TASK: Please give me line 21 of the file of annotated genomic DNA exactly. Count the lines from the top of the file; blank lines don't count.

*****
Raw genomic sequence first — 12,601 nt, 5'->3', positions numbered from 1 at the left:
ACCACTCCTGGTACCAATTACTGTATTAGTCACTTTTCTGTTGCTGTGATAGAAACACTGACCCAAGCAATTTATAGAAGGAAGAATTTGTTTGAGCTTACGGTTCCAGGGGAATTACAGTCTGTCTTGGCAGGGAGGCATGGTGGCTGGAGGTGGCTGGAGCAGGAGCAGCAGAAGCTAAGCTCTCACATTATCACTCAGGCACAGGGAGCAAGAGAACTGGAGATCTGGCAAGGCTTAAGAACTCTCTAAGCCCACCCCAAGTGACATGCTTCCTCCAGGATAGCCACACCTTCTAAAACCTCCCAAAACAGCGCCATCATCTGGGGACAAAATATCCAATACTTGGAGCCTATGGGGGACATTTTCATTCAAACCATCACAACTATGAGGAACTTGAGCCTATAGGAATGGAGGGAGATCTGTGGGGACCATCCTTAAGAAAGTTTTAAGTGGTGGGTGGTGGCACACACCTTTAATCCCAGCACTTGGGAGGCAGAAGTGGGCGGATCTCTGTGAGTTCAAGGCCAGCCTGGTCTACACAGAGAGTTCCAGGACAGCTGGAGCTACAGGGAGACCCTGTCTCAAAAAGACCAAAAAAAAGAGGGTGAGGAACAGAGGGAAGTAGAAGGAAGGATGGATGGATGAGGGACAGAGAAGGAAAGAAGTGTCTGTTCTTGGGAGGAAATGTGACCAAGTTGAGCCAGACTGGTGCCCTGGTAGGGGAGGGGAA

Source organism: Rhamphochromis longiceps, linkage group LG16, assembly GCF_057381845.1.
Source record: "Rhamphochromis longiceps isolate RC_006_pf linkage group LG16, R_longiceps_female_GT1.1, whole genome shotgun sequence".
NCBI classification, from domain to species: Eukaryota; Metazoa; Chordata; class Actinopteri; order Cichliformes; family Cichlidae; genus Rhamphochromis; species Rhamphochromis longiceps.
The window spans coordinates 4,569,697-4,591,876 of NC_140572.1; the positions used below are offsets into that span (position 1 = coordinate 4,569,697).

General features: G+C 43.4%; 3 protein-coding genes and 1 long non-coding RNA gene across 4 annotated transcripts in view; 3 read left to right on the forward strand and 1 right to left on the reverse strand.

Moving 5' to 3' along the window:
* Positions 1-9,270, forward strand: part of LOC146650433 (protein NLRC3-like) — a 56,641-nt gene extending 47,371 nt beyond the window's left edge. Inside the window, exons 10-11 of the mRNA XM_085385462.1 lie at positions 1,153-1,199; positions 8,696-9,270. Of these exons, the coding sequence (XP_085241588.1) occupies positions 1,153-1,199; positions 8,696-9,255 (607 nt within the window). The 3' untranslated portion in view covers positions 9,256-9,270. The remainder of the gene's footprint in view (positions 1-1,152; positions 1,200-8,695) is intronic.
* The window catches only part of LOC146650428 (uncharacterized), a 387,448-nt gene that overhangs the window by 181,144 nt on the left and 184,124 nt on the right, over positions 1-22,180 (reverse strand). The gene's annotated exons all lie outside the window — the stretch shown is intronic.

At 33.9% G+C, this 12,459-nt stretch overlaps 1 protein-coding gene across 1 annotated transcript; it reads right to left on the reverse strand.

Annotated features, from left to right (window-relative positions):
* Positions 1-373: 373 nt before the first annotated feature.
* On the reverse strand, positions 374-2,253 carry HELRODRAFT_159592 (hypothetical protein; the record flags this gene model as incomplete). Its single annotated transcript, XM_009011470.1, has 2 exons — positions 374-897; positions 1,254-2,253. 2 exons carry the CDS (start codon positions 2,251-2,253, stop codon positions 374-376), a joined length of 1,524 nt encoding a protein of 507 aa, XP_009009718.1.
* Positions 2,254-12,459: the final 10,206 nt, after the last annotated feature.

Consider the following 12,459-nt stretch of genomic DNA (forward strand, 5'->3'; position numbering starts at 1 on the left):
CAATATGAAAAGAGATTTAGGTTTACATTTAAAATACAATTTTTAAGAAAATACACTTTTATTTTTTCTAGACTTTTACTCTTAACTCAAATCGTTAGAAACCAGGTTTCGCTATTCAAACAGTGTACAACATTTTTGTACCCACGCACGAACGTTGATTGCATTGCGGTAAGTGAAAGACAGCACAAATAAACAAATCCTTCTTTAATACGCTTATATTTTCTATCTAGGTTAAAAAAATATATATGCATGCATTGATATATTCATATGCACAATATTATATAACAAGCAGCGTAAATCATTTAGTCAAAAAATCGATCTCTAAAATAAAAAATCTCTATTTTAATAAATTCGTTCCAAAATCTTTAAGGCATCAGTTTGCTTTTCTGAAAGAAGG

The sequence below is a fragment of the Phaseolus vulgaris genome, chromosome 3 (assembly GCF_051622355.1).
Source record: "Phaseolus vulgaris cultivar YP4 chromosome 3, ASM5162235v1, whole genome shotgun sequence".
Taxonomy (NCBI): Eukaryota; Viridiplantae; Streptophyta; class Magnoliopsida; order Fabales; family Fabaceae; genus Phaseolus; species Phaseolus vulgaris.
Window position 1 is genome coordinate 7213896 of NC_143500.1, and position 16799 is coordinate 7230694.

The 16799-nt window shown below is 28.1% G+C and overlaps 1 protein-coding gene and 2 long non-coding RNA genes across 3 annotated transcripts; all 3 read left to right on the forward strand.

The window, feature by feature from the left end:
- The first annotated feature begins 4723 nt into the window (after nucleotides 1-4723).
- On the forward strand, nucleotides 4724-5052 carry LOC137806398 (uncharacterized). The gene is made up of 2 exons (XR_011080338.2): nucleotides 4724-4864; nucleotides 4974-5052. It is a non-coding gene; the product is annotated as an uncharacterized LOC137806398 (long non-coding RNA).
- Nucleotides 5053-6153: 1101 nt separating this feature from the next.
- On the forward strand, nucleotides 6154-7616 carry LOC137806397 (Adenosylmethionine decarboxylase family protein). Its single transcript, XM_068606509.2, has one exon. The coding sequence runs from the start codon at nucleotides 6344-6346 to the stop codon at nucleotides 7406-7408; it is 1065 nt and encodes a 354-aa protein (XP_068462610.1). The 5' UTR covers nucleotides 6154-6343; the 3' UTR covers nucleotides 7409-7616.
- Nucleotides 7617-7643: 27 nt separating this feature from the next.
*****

Window position 1 is genome coordinate 7213896 of NC_143500.1, and position 16799 is coordinate 7230694.